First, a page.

When asked the dreaded question, filmmaker Steven Shainberg actually coughs on his espresso in his hotel suite and then struggles to clear his throat. He really dislikes it!
But here it is, anyway. Why, if he were making a film about iconic New York photographer Diane (pronounced "Dee-ann") Arbus' life, wouldn't he focus on her mysterious suicide at age 48 in 1971? Since the subjects of her most memorable work were societal outsiders -- transvestites, nudists, carnival performers, the famous "Jewish giant" -- people have always wondered if she killed herself because she had seen too much. Gotten too close to the abyss.
But Fur, the film about Arbus that Shainberg has directed (and that Erin Cressida Wilson wrote) doesn't go there. It isn't about her death. Starring Nicole Kidman as Arbus, it's rooted in a fantastical occurrence that Shainberg and Wilson pretend happened in 1958.
Here's Fur's scenario: Arbus, at the time still a repressed housewife and mother helping with her husband's commercial-photography business, becomes enamored with a new upstairs neighbor, the at-first masked Lionel (Robert Downey Jr.). His body is completely covered in fur-like hair. And that becomes her impetus to begin taking the strange photographs that changed her life. In the film, her career starts with Lionel. (Arbus really did turn to her groundbreaking photojournalism and away from the safety of her family relatively late in life.)
Fur's bizarrely fictional, almost supernatural re-imagining of Arbus' life has netted it some tough reviews in cities where it's already opened
"I don't like biopics," Shainberg says, recovered from his coughing fit during a recent interview in Beverly Hills. The trim 42-year-old filmmaker, who first came to prominence (with writing partner Wilson) with 2002's creepy and erotic Secretary, is now relaxing in a chair with one foot propped on a coffee table. "I think they are in general superficial, and they seem to me like the greatest hits of someone's life. One of the problems with biopics in general is they deal with too much time.
"I didn't want to treat Diane Arbus that way," he says. "I wanted to treat her in a deeper way, and also ask what I think are deeper questions about her. I was fascinated by the fact that she was 35 years old, married with children and doing banal work and then her life changed. She was able to connect with something inside herself. I think that's an incredible, beautiful, celebratory act.
"Everybody who knows a little about Diane Arbus knows she killed herself, and everybody knows she took these freaky pictures," Shainberg continues. "But that's not the Diane Arbus story I connect with when I think of her. I think of her as an unbelievably adventurous, courageous, determined, ambitious, powerful, daring, incredible person. So it made no sense to focus on that aspect of it (the suicide).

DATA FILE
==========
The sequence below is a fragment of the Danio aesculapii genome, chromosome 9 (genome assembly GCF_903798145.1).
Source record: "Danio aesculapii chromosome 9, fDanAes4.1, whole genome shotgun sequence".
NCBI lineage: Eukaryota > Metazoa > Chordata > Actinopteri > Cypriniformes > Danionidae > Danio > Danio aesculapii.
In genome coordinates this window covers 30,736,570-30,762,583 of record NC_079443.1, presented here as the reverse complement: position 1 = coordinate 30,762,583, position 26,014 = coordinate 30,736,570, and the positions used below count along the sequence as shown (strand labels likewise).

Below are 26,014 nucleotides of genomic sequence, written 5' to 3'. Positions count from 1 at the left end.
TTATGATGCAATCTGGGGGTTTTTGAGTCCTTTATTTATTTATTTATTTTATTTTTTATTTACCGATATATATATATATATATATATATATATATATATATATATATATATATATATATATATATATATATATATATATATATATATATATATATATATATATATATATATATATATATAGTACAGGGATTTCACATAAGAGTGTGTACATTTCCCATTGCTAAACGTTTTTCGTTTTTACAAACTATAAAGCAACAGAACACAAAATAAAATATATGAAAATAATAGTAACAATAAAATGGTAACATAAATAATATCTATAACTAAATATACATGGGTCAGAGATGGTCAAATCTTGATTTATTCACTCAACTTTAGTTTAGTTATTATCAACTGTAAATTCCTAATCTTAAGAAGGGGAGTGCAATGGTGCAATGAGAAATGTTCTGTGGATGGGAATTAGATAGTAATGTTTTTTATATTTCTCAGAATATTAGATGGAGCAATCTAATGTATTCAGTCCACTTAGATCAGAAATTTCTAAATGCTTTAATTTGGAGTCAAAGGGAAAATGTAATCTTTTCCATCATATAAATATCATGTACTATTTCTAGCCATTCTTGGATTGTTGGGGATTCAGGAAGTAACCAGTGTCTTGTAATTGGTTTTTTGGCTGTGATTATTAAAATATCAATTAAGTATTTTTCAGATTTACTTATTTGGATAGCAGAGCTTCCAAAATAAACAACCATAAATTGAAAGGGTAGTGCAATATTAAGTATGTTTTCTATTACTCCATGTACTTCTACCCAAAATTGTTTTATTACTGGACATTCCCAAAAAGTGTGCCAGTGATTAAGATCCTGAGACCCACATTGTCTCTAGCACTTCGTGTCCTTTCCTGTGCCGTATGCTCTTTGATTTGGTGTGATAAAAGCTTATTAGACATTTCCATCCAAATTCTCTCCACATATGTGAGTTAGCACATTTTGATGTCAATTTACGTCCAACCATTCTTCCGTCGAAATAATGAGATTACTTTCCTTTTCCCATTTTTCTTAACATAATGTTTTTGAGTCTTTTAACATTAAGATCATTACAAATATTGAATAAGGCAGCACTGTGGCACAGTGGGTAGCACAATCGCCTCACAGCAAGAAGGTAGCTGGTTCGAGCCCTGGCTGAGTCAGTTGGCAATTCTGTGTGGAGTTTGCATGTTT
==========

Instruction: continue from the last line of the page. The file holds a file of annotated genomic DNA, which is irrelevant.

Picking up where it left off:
"One of the mysteries of her work which directly fed the idea of Fur was that there's something going between the person we don't see -- Diane Arbus -- and the person we do see, the subject of her photos," the director says. "That's the birth of Fur -- wondering about the person in the room behind the camera and her relationship to the picture. What was her own need that put her there?"
Fur is inspired by Patricia Bosworth's Diane Arbus: A Biography and produced by, among others, Bonnie Timmermann and Edward Pressman. In a recent Vanity Fair article, Bosworth talked about the difficulty in getting the film made.
When Timmermann and Pressman contacted Shainberg because they had liked Secretary, he was especially pleased. His family knew Arbus in the 1960s. His uncle, writer Lawrence Shainberg, was a friend and collected her photos. And his parents -- both psychiatrists -- had prints mounted in their Manhattan townhome.
It also was where his father maintained his office at the time. Although still a child, Shainberg was subconsciously influenced by having those photos around in his family home.
"It wasn't until later that I could look back on that and think, 'Wow, I was really looking at those pictures a lot,' " he says. "And it's interesting that (the producers) saw Secretary and thought, 'Maybe this guy could figure out a movie about Diane Arbus.' I think there is Arbus in Secretary, some quality I definitely absorbed from having those pictures around."
He might also have absorbed the context in which he was seeing those photos -- in a house where strangers were always coming and going for closed-door meetings with his father.
"I'd see people going up the stairs into my dad's office and they'd look just like you and me," Shainberg recalls. "And then later on at night over dinner my parents would talk about their patients and we'd find out what's really going on with that guy who looks just like every other lawyer or academic or whatever he was. We'd find out the real story.
"At least for me, there was a learning and awareness of the complicated mysteries of those people, and the strangeness and the fact that my parents had compassion for them and wanted to help and understand them," he says. "They didn't treat them as weird or as 'other.' I think that has some connection to Diane Arbus' work, but obviously has some connection to my bent." ©